HYDE PARK ON HUDSON Review

I am somewhat bewildered by Hyde Park on Hudson. The film, which is billed as a story of President Franklin Delano Roosevelt (Bill Murray) and wife Eleanor (Olivia Williams) welcoming the King and Queen of England to their home at Hyde Park on Hudson, in upstate New York is not exactly what we get. As you can see, Laura Linney is prominently featured on the poster and as you can read she is not the one playing Eleanor. So, as I was mainly excited for this film for the sole reason of Murray's performance it became somewhat of a surprise when the real story the film was telling began to expose itself. For this is not just another film you could throw in the pile with with The King's Speech or Madonna's W.E. (though those films aren't anywhere close to being in the same category) in terms of putting together a chronological look at England's monarchy but instead this is a film from the perspective of Linney's Daisy, a distant cousin of the president. The issue with Hyde Park on Hudson though is not that it isn't refreshing because of that surprise turn of events but that it never turns out to be that good of a movie. There are certainly redeeming qualities here; the acting, the look of the film, the pacing. All of these work in the movies favor but it just never becomes that interesting despite its subject matter, which is shocking. I am no expert on FDR nor was I aware of the events on which this film is based, all of which I thought might make me feel more inclined to like the film, but instead it just made it all feel a little weird.


It all seems fairly engaging in the opening moments, a bit of the extraordinary finding its way into Daisy's standard life. An invitation from the President for no apparent reason other than to relieve him of his boredom reaches down the line to Daisy and from there she becomes, as she would put it, "not just fifth cousins, but very good friends." This process happens very hastily as you might not imagine as about ten minutes in we get a scene where FDR drives, with full intention, to the top of a beautiful, deserted hill. Here Daisy uses her hands to relieve the President of something else and in turn takes the audience completely out of the film. The tone up to this point is so light, that of a trifle and not a heavy handed drama or some outlandish bit of comedy, but instead it is something that could have been extremely insightful. That tone is completely lost in that moment and instead it all turns into a rather campy look at Roosevelt and his sexual escapades that doesn't amount to anything more than us being told a story through the meek, timid eyes of a woman who was wooed by the status of a man and her companionship was taken advantage of.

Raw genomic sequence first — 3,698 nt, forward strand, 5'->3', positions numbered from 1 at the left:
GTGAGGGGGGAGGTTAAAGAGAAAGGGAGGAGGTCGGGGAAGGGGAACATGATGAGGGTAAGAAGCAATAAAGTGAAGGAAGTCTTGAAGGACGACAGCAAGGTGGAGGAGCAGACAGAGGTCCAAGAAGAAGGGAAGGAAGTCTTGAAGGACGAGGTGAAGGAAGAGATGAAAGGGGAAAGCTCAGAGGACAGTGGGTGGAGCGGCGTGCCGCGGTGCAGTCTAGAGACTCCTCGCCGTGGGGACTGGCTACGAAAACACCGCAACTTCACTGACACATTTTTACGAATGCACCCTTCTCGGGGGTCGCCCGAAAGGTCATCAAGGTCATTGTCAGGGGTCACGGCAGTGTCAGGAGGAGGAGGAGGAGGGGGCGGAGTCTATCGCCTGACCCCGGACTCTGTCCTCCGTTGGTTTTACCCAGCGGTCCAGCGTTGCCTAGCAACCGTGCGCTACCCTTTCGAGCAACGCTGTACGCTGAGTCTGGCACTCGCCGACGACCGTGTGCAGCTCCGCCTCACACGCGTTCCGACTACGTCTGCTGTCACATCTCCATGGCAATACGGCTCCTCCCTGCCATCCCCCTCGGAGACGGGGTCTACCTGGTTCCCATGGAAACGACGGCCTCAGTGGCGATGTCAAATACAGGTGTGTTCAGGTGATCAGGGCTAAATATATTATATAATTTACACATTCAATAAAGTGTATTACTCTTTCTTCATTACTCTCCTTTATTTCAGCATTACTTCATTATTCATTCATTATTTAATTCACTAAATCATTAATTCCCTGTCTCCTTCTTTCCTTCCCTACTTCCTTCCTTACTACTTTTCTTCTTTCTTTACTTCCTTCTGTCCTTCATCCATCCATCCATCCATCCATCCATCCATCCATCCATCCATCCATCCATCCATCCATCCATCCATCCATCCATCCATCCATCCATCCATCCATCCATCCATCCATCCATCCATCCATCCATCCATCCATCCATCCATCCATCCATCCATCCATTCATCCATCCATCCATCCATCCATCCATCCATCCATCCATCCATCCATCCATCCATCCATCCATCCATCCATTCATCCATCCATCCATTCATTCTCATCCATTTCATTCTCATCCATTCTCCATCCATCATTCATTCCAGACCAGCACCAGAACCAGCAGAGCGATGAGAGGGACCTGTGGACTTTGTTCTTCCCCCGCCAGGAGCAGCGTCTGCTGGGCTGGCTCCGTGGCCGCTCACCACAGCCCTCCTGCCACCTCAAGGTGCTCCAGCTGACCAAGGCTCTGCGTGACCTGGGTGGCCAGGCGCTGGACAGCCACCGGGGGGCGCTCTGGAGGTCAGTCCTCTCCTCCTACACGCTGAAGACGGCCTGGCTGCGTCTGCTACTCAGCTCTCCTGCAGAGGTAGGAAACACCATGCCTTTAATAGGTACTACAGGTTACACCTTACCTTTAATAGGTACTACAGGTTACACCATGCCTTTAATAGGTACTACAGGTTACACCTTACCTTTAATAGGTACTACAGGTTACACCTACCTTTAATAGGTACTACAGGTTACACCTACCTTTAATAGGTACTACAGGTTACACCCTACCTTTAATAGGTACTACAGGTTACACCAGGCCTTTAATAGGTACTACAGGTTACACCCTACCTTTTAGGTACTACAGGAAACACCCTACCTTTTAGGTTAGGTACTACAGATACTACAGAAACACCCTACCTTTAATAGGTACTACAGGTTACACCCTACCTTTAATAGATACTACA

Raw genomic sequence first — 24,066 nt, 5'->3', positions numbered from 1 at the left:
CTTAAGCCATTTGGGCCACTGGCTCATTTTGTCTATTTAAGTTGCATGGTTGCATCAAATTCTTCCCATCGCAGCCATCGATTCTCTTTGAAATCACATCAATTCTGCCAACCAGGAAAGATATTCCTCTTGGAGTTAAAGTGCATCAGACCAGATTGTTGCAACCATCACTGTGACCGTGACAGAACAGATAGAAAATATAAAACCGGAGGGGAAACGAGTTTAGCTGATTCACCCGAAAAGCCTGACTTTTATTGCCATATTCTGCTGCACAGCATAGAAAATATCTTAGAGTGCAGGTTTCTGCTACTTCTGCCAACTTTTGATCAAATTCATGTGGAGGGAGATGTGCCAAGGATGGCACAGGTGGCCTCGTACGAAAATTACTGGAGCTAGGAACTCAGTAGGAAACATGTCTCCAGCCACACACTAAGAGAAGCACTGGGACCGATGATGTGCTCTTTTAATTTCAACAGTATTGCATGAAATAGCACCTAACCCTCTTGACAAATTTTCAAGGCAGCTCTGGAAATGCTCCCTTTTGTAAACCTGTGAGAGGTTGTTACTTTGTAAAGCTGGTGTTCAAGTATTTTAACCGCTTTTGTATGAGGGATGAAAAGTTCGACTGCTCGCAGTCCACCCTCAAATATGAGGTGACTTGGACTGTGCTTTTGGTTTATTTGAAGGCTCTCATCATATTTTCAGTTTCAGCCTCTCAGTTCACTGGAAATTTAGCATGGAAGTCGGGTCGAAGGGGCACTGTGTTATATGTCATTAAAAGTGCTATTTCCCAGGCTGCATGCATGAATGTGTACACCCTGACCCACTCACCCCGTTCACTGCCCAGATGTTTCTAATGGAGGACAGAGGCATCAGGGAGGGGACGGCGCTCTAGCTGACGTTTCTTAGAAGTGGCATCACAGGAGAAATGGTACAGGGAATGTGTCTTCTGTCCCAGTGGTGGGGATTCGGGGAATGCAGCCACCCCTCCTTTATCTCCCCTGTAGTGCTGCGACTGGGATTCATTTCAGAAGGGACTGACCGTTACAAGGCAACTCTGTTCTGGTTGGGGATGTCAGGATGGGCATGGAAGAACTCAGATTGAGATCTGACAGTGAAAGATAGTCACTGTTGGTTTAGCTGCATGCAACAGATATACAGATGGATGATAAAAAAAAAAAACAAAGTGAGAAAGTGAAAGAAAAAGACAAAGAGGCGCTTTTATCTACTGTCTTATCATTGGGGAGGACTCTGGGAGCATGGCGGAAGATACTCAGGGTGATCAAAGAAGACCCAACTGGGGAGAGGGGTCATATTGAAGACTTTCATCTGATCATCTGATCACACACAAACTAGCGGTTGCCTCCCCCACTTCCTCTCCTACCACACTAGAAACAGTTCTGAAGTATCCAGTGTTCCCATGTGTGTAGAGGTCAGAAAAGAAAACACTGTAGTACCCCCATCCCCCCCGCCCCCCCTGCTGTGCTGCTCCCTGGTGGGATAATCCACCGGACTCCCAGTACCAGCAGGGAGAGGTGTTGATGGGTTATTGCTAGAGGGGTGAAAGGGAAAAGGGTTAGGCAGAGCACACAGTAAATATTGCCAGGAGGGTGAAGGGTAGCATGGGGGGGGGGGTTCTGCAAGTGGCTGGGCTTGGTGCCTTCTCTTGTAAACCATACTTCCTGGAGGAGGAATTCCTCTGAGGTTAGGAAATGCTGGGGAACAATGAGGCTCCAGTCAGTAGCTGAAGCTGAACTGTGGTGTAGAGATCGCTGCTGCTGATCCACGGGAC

I enjoy history which I guess informed my interest in this film along with the idea of Murray as the 32nd President, but I had not heard of this little footnote in history until the talks of this film began. I therefore don't know how true any of this is, but from what I've read concerning Daisy (real name Margaret Suckley) there is no concrete evidence that she shared a sexual relationship with FDR. Still, the film more than hints at this as being a fact and when it does this, when it takes us out of that flighty, sunny afternoon of a tone we are no longer delivered a film that focuses on the meeting between the President and the King and Queen but instead all the subtext and innuendos going on during their visit. Initially I was into it, I thought it would make things more interesting and add more spice to what might have otherwise been a typical history tale. Instead, it not only detracts from the finely entertaining story of how FDR entertained his royal guests but it makes the entire film feel unfocused and not sure of what story it really wants to tell.

Murray doesn't really look much like FDR but he certainly seems to create a persona, and a charming one, in this regard though he isn't given much room to develop as he is limited to the one characterization that is defined early on in the film. Linney is also more than capable as anyone who knows her work can appreciate her here, the only problem with the role is that Linney is almost too good to be playing someone so seemingly bland. We also never get to know Daisy as we should. She is our narrator, the one taking us through the story, yet we know little more about her life than she is struggling, as everyone else is, during the depression and she lives with her mother. When she is summoned to Hyde Park on the Hudson we learn even less about her as the focus shifts to Murray and his visitors. I enjoyed Samuel West as Bertie, The King and his discussions with FDR the night before a picnic where hot dogs will be served (believe me, this is a big deal) are good fun, and easily the most insightful piece of the entire film. Lucky for us, the pacing is brisk and the end comes quicker than expected. It is a quaint, boring little film that isn't always uninspired but never becomes anything more than tedious.